YOU MAY BE AN UNDERDOG IF

the cartoon dog

• you are making a living based on your own personal skills and talents.

• you are a multi level marketing distributor

• you are a mostly-commission sales person

• you own a business of very few employees

• you have limited capacity

• you have limited capital

If your business is very small and largely dependent on the skills and talents of one person, you are most likely an underdog.

Rejoice and be glad in it.

Over 90% of all business entities are small enough to be considered underdogs. We are many and we are the spirit of American commerce.

We are each one unique and we serve well our local communities.

We are underdogs mostly because we think and act too much like our fat cat / big business brothers.

Most of what we know about sales and marketing we learned from TV where we saw big business spending big bucks to reach big audiences. And here we are now running a very small business with limited capacity and a smaller market niche.

These big business strategies are not for us. Copy not, and question everything a big business does.

David defeated Goliath with a sling and not the big business standard of the day. We too must find smarter, more effective and more efficient ways to acquire our customers.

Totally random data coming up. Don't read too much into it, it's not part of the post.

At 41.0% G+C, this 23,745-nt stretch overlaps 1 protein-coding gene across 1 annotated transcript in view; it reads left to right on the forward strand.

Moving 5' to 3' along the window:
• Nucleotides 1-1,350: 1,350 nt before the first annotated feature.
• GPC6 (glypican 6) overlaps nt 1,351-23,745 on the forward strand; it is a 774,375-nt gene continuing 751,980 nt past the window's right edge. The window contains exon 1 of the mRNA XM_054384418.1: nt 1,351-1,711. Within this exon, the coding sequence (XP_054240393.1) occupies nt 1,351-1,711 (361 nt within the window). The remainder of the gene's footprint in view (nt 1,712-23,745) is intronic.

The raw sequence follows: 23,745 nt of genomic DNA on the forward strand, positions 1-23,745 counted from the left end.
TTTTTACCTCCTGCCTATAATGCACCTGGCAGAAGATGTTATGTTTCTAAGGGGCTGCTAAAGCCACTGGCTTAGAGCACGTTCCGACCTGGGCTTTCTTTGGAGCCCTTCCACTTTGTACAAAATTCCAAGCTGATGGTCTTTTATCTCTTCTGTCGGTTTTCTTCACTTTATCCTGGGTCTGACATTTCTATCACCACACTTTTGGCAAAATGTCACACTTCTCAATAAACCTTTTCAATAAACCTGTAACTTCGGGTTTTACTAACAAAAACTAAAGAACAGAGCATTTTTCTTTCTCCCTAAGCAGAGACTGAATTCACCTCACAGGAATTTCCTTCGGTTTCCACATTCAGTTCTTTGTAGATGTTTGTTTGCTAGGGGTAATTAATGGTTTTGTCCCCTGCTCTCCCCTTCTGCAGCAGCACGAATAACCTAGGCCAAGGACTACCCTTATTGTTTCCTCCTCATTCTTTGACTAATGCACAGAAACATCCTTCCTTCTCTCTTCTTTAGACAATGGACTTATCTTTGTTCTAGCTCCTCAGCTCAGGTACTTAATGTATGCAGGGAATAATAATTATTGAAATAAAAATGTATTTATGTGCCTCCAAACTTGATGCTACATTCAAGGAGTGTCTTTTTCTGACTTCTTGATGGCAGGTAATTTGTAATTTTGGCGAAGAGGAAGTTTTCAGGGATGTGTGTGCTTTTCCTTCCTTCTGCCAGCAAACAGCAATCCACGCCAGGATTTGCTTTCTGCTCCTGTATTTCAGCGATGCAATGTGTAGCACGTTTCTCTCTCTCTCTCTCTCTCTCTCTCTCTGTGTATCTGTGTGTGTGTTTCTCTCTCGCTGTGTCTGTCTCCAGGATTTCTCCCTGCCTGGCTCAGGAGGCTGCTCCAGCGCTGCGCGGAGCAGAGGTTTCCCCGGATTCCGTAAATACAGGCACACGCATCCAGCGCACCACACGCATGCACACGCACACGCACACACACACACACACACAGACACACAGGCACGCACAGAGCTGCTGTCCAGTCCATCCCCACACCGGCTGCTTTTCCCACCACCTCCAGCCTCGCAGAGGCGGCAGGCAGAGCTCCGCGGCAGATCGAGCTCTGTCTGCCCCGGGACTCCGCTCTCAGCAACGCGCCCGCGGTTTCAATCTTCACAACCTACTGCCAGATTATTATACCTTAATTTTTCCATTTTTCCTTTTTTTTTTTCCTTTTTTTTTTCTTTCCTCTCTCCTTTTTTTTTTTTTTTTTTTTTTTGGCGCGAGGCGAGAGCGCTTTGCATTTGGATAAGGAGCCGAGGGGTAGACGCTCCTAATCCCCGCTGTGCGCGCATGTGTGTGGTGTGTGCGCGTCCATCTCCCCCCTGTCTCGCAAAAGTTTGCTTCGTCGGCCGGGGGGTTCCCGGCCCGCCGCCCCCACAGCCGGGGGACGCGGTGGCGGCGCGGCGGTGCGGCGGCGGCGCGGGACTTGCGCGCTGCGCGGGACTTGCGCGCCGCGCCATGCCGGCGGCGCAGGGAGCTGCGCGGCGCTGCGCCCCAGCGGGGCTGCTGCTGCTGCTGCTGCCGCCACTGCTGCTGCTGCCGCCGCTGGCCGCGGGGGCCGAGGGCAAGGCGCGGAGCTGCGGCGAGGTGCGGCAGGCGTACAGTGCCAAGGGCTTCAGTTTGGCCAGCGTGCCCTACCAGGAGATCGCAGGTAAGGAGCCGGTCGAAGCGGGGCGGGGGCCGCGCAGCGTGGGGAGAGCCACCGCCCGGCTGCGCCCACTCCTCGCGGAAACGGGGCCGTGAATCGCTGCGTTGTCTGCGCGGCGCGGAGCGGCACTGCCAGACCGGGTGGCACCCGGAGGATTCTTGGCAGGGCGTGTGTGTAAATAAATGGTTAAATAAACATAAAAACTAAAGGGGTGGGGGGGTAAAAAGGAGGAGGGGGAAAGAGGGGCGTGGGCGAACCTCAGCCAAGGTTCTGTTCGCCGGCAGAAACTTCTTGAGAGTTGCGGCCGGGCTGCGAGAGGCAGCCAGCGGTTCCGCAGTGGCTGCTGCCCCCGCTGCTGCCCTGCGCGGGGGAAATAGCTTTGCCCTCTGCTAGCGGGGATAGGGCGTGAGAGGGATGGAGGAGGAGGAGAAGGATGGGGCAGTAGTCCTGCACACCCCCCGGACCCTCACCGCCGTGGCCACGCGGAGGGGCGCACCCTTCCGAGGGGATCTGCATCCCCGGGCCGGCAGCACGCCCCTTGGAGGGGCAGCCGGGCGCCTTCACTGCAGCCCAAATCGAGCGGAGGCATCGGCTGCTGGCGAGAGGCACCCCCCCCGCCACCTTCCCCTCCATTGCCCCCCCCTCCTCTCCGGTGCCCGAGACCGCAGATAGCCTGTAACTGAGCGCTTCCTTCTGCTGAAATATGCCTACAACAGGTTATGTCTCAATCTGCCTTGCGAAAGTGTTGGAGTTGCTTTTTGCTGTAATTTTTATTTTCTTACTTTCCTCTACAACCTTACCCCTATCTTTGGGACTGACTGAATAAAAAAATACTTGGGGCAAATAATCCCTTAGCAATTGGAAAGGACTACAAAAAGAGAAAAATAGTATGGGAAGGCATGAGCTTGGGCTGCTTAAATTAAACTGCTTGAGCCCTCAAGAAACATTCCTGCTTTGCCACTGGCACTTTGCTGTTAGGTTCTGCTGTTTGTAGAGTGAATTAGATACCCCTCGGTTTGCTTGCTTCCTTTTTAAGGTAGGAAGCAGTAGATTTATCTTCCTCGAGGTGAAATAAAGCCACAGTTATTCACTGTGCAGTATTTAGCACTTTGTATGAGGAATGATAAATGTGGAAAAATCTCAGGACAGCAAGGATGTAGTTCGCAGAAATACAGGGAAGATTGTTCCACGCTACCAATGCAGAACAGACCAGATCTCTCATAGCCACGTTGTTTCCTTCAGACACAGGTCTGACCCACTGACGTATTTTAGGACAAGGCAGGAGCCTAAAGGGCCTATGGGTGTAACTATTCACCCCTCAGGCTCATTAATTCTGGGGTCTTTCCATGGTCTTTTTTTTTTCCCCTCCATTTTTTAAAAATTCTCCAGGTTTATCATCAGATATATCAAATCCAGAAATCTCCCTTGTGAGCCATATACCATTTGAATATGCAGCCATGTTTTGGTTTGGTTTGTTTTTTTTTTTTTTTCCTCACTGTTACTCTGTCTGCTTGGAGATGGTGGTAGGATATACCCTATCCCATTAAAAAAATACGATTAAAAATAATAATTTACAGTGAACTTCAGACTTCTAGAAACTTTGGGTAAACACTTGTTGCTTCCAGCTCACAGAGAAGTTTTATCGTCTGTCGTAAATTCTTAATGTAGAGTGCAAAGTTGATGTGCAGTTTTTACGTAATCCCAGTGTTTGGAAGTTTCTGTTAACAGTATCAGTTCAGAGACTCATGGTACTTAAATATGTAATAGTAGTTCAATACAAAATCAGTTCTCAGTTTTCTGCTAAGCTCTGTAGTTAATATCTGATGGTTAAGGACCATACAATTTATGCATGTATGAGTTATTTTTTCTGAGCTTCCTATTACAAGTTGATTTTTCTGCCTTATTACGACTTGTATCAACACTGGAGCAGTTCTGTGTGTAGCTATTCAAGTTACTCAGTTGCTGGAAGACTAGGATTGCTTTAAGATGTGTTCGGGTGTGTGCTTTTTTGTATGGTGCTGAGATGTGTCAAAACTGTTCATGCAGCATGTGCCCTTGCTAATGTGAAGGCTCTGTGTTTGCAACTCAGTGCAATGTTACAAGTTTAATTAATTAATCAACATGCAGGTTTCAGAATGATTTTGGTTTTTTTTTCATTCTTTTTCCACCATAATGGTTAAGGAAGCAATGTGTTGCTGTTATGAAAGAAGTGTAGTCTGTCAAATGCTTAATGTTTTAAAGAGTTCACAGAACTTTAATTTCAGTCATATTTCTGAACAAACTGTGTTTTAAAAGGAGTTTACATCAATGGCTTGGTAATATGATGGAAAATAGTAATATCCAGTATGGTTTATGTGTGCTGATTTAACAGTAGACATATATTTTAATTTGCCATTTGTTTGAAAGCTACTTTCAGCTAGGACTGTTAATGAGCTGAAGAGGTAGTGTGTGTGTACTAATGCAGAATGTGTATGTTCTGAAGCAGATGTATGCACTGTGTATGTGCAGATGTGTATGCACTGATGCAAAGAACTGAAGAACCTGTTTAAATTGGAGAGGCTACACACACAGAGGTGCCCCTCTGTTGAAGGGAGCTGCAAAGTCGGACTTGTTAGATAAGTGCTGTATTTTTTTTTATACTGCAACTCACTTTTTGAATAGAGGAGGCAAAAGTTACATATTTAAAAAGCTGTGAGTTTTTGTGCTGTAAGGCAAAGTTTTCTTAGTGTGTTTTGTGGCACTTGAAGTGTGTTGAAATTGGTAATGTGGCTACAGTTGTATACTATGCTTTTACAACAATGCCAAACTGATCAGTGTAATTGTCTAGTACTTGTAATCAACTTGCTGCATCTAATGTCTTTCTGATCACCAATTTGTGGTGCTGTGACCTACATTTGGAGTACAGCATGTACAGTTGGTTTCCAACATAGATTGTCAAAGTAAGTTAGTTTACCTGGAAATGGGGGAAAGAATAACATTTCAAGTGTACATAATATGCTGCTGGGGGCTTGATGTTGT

Small is beautiful. Be defiant, outwit the giant.

SUPERMAN IS A NICHE MARKETER

superman
Faster than a speeding bullet, more powerful than a locomotive and able to leap tall buildings in a single bound.

These are the main attributes of The Man of Steel per his theme song.

For what purpose are these skills best applied? What problem does Superman solve?

Fighting crime of course, and that’s what Superman does. And he specializes in this one thing!

Not that he can’t do other things.

He can do anything and everything, but he is also super-smart and realizes that fighting crime is the highest and best use of his super powers.

This is what he does better than anyone else.

He chooses not to do bookkeeping, accounting, catering or any other trade. He is a specialist with super powers and he knows the market niche that he serves best.

Do you? What are your super powers and what market niche do you serve best?

If niche marketing serves Superman, so let it serve me.

BIG BUSINESS, BIG BUCKS, BAD FOR UNDERDOGS

 

setting-appts-linkedin

Most of us have learned about marketing, advertising and sales by watching TV where we witnessed big business, spending big bucks to reach big audiences.

Some of us went further and studied how to spend big bucks to reach big audiences so we could be hired by big business.

And now, we are running small and or micro businesses and do not have the big bucks to spend.

Welcome fellow underdog.  Without the big bucks to spend, what can and will we do?

Stop focusing on quantity and start focusing on quality; quality connections, quality Linkedin connections and then meeting these connections for coffee.